And speaking of good women of action, Paula Patton eventually proves to be very solid. Her character of Jane Carter starts off as a slightly shaky agent due to the awry events at the film’s start. However, as the film progresses, she comes more into her own, and reasserts control of her wits and confidence. First, she shows how action capable she is, but later, is able to mix that field savvy with a very strong sexiness. I’m not saying that such a character requires a sexy edge, but as a man, I happen to notice these things quite prominently. Simply put, it is a compliment for Ms. Patton and the character she portrays here.
I also want to give very pleasing praise to Anil Kapoor in his suave and charismatic, yet playfully entertaining role as Indian multimedia mogul Brij Nath. He works opposite Paula in the scene where her assertive sexiness takes form, and the two play off one another so well. As Nath, Kapoor really takes a relatively minor character, and makes him really standout. Such an actor was necessary to keep the audience hooked into this part of the story, and it was done with exceptional success. Nath was a highly enjoyable character that added some extra flavor of fun late in the film.
Of course, speaking of fun performances, right from start, Simon Pegg brings his rich comedic ability to the movie reprising his role of Benjamin Dunn. At one point, I was afraid they would exploit it too much, but it eventually settles down into a situation-relevant personality trait which never hijacks the film’s tone.
Generally, I have nothing bad to say about the cinematography, but I also don’t have anything exceptional to say about it. I always remember some shots from the previous films of large dramatic scope. Something that allows you to take in the magnitude of a location or beat before a dramatic action sequence. The locations are very well represented from Moscow to Mumbai with some very nice aerial shots. Everything is well shot, and the action sequences are very competently staged, shot, and edited together. There’s just nothing that sticks out with the visuals this time out, but that’s merely a point made in context with the franchise as a whole. In and of itself, there is nothing at all to criticize about the work of Director of Photography Robert Elswit. I’ve seen many action movies shot without any artistic integrity or visual competence to say that Mission: Impossible – Ghost Protocol is surely one of the far better shot films of the genre.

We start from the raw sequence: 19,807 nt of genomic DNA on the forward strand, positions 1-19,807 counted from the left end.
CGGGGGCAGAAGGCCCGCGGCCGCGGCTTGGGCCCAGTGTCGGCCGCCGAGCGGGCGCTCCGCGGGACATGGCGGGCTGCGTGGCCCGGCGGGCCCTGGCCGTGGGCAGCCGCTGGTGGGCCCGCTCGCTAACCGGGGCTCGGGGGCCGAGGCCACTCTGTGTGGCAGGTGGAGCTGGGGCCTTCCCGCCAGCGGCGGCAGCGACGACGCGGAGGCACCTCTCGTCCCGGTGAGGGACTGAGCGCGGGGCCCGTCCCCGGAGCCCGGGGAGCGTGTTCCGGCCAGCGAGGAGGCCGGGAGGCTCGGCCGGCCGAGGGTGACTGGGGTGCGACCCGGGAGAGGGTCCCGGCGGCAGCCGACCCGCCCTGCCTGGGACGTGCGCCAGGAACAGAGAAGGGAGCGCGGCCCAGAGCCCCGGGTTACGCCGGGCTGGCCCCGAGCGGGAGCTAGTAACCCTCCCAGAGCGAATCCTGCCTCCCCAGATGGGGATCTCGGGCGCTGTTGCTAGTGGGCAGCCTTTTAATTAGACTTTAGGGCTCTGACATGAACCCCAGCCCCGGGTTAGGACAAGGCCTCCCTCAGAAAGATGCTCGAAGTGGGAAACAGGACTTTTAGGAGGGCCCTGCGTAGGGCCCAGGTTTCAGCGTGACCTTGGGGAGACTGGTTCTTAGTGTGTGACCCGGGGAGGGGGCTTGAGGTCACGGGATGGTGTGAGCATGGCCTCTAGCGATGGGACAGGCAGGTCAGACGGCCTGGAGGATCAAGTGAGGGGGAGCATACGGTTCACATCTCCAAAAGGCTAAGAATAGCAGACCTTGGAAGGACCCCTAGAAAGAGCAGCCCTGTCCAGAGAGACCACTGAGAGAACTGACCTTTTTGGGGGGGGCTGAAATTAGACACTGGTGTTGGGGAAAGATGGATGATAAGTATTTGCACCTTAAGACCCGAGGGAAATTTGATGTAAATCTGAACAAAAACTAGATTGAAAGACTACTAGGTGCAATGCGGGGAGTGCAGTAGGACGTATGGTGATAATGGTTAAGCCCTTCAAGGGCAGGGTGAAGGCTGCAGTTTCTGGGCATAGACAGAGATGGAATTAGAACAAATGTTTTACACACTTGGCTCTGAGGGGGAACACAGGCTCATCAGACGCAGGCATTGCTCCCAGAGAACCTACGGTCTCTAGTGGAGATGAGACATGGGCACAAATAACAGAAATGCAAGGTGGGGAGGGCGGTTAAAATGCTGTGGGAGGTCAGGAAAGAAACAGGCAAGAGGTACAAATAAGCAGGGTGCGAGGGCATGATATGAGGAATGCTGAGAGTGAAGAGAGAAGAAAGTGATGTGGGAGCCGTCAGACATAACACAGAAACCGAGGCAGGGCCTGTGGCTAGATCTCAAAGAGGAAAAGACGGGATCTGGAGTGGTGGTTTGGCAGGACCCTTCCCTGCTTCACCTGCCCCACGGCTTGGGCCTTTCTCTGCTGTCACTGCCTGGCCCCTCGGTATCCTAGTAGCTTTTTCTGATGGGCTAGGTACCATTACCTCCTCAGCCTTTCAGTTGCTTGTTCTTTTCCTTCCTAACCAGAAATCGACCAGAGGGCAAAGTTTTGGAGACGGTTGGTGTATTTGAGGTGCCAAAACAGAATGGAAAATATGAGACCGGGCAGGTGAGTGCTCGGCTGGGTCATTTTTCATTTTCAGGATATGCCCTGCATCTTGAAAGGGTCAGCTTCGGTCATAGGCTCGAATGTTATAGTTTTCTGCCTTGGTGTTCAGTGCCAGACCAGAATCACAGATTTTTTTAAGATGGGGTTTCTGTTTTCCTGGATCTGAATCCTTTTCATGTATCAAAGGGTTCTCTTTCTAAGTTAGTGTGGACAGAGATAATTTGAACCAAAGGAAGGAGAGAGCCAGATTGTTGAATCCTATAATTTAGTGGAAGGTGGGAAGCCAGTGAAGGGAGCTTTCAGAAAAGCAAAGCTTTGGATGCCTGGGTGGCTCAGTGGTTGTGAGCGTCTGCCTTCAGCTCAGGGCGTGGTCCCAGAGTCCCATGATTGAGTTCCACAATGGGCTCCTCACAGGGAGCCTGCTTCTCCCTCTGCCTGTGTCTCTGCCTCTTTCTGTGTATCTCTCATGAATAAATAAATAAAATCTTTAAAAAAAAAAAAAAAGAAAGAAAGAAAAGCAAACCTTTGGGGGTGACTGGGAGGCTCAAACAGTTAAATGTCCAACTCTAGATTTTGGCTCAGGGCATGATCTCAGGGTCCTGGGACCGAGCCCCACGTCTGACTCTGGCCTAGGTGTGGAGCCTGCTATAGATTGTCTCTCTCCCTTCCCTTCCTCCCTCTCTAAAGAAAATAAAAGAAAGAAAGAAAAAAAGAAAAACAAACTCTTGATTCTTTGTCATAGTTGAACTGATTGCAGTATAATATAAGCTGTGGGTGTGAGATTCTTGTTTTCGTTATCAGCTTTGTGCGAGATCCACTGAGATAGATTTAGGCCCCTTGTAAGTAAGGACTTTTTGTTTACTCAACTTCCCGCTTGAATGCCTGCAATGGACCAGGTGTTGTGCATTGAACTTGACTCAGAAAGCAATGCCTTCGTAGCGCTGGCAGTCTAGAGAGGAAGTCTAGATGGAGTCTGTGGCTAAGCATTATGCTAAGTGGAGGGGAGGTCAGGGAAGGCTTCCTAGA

The visual effects are excellent. I was never once taken out of the film. Every last effect is seamless and realistic with its surroundings. They entirely serve the story by reflecting the tone and intensity of the moment. The music does the same. The classic Mission: Impossible theme is punched in every so often at the right moment, but overall, it services the moment by enhancing it but not overwhelming it.
Frankly, I believe Brad Bird should be highly commended on his live action directorial debut. I’m sure he had very supportive assistance from Tom Cruise and J.J. Abrams, but at the end of it all, Bird is the one responsible for the final product that we see before us. Everything he was given was executed greatly, and I don’t feel there’s any fat in this motion picture. It’s very lean and well paced with smartly conceived and shot action sequences. This surely doesn’t disappoint as it delivers on the promise and expectations of the franchise. However, if their intention was to position Jeremy Renner to potentially take the reins of the franchise, I don’t think they succeeded. The screenplay simply doesn’t give him the opening to rise to an equal level as Cruise’s Ethan Hunt. Again, absolutely none of this is a failing of Renner himself. He has every quality needed to take on that role as franchise lead, but the story treated him as too much of a supporting character than one to step forward into the forefront. Regardless, I do highly recommend Mission: Impossible – Ghost Protocol. The franchise continues to please by improving upon itself and setting higher standards for each new outing.